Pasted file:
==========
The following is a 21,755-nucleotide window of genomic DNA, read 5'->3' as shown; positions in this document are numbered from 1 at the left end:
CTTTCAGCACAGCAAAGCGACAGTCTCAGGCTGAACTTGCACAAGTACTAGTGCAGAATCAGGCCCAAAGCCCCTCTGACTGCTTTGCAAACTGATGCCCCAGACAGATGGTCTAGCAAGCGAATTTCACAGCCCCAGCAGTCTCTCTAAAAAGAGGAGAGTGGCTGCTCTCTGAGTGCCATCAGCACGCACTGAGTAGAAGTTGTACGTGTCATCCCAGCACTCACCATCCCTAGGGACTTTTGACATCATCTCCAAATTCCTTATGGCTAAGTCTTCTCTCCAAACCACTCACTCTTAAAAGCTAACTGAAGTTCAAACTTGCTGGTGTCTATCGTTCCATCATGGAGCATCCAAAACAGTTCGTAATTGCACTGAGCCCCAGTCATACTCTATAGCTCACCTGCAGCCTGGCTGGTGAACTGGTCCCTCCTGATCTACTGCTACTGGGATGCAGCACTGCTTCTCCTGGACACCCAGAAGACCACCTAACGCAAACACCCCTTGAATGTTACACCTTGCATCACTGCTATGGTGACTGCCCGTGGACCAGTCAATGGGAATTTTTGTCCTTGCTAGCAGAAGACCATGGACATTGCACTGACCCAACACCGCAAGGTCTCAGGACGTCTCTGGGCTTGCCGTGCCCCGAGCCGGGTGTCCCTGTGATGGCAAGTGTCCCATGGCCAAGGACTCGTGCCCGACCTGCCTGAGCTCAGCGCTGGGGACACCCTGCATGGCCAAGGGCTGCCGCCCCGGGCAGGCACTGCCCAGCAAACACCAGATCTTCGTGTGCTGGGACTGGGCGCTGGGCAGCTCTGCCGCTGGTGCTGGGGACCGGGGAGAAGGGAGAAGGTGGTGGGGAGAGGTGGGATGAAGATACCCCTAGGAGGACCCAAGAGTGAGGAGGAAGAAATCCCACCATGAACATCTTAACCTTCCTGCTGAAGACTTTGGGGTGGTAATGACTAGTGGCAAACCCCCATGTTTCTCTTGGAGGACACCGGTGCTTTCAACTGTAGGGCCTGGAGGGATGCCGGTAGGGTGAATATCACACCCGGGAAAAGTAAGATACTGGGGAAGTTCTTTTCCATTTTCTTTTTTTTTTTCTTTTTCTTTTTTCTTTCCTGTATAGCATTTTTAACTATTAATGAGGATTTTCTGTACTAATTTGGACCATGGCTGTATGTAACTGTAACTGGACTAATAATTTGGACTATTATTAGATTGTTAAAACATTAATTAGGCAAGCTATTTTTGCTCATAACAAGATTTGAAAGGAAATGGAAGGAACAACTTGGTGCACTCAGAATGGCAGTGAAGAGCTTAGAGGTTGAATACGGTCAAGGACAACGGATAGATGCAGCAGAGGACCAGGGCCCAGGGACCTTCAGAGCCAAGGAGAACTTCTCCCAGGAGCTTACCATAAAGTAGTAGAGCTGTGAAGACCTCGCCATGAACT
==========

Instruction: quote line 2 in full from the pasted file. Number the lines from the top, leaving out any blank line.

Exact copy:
CTTTCAGCACAGCAAAGCGACAGTCTCAGGCTGAACTTGCACAAGTACTAGTGCAGAATCAGGCCCAAAGCCCCTCTGACTGCTTTGCAAACTGATGCCCCAGACAGATGGTCTAGCAAGCGAATTTCACAGCCCCAGCAGTCTCTCTAAAAAGAGGAGAGTGGCTGCTCTCTGAGTGCCATCAGCACGCACTGAGTAGAAGTTGTACGTGTCATCCCAGCACTCACCATCCCTAGGGACTTTTGACATCATCTCCAAATTCCTTATGGCTAAGTCTTCTCTCCAAACCACTCACTCTTAAAAGCTAACTGAAGTTCAAACTTGCTGGTGTCTATCGTTCCATCATGGAGCATCCAAAACAGTTCGTAATTGCACTGAGCCCCAGTCATACTCTATAGCTCACCTGCAGCCTGGCTGGTGAACTGGTCCCTCCTGATCTACTGCTACTGGGATGCAGCACTGCTTCTCCTGGACACCCAGAAGACCACCTAACGCAAACACCCCTTGAATGTTACACCTTGCATCACTGCTATGGTGACTGCCCGTGGACCAGTCAATGGGAATTTTTGTCCTTGCTAGCAGAAGACCATGGACATTGCACTGACCCAACACCGCAAGGTCTCAGGACGTCTCTGGGCTTGCCGTGCCCCGAGCCGGGTGTCCCTGTGATGGCAAGTGTCCCATGGCCAAGGACTCGTGCCCGACCTGCCTGAGCTCAGCGCTGGGGACACCCTGCATGGCCAAGGGCTGCCGCCCCGGGCAGGCACTGCCCAGCAAACACCAGATCTTCGTGTGCTGGGACTGGGCGCTGGGCAGCTCTGCCGCTGGTGCTGGGGACCGGGGAGAAGGGAGAAGGTGGTGGGGAGAGGTGGGATGAAGATACCCCTAGGAGGACCCAAGAGTGAGGAGGAAGAAATCCCACCATGAACATCTTAACCTTCCTGCTGAAGACTTTGGGGTGGTAATGACTAGTGGCAAACCCCCATGTTTCTCTTGGAGGACACCGGTGCTTTCAACTGTAGGGCCTGGAGGGATGCCGGTAGGGTGAATATCACACCCGGGAAAAGTAAGATACTGGGGAAGTTCTTTTCCATTTTCTTTTTTTTTTTCTTTTTCTTTTTTCTTTCCTGTATAGCATTTTTAACTATTAATGAGGATTTTCTGTACTAATTTGGACCATGGCTGTATGTAACTGTAACTGGACTAATAATTTGGACTATTATTAGATTGTTAAAACATTAATTAGGCAAGCTATTTTTGCTCATAACAAGATTTGAAAGGAAATGGAAGGAACAACTTGGTGCACTCAGAATGGCAGTGAAGAGCTTAGAGGTTGAATACGGTCAAGGACAACGGATAGATGCAGCAGAGGACCAGGGCCCAGGGACCTTCAGAGCCAAGGAGAACTTCTCCCAGGAGCTTACCATAAAGTAGTAGAGCTGTGAAGACCTCGCCATGAACT